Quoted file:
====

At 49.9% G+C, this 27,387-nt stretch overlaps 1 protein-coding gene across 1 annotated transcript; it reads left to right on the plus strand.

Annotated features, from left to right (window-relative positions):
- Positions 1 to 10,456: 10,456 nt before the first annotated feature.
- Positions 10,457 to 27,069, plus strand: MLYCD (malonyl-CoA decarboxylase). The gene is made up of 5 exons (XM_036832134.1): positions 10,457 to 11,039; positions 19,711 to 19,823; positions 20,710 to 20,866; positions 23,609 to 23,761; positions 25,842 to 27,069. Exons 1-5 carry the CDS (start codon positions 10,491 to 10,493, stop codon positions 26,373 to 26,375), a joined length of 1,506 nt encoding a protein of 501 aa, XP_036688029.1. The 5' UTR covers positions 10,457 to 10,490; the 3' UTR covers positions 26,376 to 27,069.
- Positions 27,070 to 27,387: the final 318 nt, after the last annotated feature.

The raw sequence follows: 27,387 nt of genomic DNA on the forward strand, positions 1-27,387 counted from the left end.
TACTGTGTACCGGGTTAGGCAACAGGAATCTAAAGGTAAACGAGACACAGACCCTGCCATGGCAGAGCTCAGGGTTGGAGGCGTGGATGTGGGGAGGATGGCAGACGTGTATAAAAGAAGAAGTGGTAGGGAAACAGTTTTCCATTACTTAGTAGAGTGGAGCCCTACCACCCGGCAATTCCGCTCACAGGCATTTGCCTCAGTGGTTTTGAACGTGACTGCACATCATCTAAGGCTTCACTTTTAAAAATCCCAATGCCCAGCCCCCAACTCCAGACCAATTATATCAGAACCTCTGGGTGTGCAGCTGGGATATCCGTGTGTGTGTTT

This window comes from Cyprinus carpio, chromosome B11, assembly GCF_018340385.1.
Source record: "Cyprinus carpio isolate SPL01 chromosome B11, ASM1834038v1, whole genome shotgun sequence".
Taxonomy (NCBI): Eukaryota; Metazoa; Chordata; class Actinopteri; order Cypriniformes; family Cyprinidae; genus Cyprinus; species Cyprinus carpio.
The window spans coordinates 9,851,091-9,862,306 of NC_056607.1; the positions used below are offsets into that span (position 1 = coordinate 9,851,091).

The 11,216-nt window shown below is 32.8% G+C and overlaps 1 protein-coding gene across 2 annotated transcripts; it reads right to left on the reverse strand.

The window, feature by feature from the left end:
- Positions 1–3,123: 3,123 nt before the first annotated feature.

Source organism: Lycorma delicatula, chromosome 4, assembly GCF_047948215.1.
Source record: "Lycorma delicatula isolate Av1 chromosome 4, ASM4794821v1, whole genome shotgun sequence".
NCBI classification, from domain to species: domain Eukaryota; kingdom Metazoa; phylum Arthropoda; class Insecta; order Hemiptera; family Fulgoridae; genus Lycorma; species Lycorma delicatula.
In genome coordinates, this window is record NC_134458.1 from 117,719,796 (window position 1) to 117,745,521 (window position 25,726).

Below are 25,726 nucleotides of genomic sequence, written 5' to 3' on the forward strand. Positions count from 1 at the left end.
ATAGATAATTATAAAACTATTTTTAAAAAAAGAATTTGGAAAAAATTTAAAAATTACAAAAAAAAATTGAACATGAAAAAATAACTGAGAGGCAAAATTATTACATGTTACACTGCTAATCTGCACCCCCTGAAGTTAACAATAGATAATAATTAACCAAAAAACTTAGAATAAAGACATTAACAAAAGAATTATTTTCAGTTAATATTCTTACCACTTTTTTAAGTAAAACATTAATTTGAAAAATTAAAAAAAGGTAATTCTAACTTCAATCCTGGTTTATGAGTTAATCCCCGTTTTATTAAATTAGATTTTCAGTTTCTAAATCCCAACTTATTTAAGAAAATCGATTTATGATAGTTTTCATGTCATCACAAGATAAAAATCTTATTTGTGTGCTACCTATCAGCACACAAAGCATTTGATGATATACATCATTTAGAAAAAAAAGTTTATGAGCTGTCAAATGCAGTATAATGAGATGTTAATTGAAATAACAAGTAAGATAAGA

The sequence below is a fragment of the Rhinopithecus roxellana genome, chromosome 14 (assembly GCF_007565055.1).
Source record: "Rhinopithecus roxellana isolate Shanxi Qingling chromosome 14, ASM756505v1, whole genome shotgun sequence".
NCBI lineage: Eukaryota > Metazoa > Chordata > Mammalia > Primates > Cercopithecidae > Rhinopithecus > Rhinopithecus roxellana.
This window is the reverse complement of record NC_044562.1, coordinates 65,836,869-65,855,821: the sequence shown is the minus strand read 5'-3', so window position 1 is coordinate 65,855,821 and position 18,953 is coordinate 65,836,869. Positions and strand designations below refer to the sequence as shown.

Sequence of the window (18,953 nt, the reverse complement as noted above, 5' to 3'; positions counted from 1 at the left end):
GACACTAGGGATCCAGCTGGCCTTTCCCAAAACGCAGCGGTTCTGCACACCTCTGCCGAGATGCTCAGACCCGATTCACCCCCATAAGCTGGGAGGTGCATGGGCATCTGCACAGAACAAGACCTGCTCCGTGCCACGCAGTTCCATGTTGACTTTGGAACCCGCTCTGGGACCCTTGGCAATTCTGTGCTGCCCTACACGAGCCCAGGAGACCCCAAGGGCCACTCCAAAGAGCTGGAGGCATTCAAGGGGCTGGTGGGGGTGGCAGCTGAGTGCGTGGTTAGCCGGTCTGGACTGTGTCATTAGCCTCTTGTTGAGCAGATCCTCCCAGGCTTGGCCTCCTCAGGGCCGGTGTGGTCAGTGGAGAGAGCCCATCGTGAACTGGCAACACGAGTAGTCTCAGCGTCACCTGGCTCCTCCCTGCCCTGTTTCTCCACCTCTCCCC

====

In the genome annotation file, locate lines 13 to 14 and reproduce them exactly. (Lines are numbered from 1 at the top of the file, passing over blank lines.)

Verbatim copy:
The window, feature by feature from the left end:
- Positions 1–3,123: 3,123 nt before the first annotated feature.